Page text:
Clinical Trials [7985 Associated Clinical Trials listed on BioPortfolio]

TMS Enhancement of Visual Plasticity in Schizophrenia

The major goal is to determine if Transcranial magnetic stimulation (TMS) enhances visual plasticity in schizophrenia. TMS sessions (sham/placebo and real TMS) will be conducted before two...

Fluoxetine Essay in Children With Autism

This study is a comparative, double blind, placebo controlled trial of 6-months duration designed to evaluate 1) the effects of fluoxetine in 5 to 12 years old autistic children, 2) the ef...

Light-deprivation Utilized to Mitigate Amblyopia

Amblyopia is an impairment in spatial vision caused by asymmetry in the quality of visual input across the two eyes during childhood. It is difficult to treat in adulthood because the visu...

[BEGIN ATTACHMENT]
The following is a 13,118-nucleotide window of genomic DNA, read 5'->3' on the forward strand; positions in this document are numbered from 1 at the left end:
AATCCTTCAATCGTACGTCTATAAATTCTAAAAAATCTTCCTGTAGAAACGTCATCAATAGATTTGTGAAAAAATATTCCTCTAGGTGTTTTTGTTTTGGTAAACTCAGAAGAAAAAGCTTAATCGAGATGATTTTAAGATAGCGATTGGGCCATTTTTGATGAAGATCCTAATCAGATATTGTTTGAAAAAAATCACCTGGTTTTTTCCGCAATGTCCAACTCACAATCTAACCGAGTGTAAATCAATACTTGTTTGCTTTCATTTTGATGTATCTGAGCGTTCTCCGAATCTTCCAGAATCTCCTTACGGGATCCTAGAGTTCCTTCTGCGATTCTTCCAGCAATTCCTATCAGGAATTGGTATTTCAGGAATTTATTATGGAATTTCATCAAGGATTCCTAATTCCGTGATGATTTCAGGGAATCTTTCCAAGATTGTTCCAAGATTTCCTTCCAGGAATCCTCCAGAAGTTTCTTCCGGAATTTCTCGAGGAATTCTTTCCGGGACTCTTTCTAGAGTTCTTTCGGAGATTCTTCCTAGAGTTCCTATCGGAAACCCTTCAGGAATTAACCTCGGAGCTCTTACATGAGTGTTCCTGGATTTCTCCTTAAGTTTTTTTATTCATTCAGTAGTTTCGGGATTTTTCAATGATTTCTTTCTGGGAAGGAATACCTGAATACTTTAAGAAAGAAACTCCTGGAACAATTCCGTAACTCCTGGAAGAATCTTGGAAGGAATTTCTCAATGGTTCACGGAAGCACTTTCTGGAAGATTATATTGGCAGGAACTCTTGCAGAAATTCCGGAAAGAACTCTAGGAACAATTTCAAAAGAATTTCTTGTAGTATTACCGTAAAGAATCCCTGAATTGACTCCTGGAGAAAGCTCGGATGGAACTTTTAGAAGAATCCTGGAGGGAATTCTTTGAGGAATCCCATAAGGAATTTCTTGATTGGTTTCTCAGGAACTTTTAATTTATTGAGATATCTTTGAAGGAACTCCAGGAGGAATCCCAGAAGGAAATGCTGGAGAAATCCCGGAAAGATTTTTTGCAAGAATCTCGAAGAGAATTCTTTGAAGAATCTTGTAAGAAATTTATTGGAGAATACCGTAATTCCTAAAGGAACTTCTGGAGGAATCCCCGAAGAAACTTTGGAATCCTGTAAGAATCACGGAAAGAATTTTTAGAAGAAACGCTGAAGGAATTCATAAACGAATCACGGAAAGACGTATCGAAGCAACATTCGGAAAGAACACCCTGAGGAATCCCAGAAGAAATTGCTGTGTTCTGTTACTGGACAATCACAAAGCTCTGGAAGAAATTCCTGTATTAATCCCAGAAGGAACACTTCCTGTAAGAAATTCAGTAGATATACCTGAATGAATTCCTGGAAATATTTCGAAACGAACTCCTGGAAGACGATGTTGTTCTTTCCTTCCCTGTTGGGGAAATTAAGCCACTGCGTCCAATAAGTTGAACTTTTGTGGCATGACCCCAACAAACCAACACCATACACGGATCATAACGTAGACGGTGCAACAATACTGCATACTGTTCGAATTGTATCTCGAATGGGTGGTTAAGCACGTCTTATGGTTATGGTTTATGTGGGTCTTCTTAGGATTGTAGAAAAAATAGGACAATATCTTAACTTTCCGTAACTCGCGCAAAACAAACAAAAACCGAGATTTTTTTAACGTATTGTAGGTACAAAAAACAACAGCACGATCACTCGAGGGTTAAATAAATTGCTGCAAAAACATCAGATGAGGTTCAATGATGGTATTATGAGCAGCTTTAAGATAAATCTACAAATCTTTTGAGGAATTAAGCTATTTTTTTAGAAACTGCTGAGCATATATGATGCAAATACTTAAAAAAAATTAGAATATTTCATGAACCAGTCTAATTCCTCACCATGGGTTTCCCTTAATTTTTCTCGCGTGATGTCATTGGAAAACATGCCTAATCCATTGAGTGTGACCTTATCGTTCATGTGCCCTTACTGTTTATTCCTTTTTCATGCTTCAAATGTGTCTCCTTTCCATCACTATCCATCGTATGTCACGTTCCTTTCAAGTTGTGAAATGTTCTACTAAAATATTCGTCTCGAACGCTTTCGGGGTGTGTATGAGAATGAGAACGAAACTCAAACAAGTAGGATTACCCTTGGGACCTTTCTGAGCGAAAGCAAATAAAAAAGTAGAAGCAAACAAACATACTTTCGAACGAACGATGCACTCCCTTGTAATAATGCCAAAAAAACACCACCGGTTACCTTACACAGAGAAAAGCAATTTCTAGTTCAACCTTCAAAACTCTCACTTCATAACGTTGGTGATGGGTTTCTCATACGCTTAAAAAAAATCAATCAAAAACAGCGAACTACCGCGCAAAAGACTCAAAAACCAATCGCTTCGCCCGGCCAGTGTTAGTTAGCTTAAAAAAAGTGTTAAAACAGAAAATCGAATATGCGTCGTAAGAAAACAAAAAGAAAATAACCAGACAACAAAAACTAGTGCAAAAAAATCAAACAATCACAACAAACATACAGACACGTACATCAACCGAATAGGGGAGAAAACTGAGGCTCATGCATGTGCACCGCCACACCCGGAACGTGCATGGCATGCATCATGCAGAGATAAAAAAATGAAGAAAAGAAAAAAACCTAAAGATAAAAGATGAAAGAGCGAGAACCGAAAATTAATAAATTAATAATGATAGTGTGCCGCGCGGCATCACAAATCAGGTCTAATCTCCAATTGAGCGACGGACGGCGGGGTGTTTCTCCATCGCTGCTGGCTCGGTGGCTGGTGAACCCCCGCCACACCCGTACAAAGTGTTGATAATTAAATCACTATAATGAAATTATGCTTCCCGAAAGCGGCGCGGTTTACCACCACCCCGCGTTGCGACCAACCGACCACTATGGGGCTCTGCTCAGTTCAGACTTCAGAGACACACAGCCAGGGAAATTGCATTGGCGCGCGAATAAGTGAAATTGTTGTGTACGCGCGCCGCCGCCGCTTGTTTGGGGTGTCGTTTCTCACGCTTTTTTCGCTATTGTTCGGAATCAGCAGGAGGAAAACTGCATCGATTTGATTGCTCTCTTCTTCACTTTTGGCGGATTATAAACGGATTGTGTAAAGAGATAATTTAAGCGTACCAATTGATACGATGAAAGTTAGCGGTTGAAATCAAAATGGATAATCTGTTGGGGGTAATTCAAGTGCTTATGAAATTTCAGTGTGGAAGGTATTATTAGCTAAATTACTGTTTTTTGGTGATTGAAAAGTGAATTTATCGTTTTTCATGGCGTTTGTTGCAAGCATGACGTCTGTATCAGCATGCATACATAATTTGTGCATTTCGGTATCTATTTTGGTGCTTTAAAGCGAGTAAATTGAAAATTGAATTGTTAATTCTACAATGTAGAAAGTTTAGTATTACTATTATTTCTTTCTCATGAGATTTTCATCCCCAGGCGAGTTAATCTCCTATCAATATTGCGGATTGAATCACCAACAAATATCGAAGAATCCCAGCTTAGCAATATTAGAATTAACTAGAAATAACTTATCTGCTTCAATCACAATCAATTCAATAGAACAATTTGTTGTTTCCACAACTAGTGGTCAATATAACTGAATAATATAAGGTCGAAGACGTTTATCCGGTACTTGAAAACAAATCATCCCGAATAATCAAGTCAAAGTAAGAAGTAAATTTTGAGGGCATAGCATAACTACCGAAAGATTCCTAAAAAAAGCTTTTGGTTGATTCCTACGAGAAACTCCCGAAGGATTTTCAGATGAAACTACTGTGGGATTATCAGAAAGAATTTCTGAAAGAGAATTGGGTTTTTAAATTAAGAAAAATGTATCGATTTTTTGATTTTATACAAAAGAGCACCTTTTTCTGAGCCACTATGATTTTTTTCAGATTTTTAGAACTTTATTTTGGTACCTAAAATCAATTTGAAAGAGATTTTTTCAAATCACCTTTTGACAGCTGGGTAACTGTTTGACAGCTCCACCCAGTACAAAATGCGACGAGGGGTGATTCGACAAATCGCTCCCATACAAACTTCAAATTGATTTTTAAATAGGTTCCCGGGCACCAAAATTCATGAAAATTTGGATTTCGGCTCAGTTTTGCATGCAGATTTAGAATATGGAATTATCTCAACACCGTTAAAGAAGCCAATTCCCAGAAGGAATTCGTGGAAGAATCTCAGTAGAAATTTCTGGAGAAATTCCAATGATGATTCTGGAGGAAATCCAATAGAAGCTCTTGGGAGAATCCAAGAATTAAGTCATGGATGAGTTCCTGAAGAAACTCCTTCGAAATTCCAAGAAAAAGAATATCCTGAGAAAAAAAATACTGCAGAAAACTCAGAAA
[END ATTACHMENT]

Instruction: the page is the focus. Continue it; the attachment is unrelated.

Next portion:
Cortical Plasticity After Motor Cortex Stimulation in Healthy Subject and Chronic Pain Patients

The primary aim of this study is to evaluate the induction of sensory-motor cortex plasticity after motor cortex stimulation in healthy subjects, using laser-evoked nociceptive cortical po...

Fluoxetine on Motor Rehabilitation After Ischemic Stroke

Recovery from stroke is a major process and, except for acute intravenous thrombolysis, no treatment able to enhance recovery has yet been validated. Some drugs may have a positive effect ...

Medical and Biotech [MESH] Definitions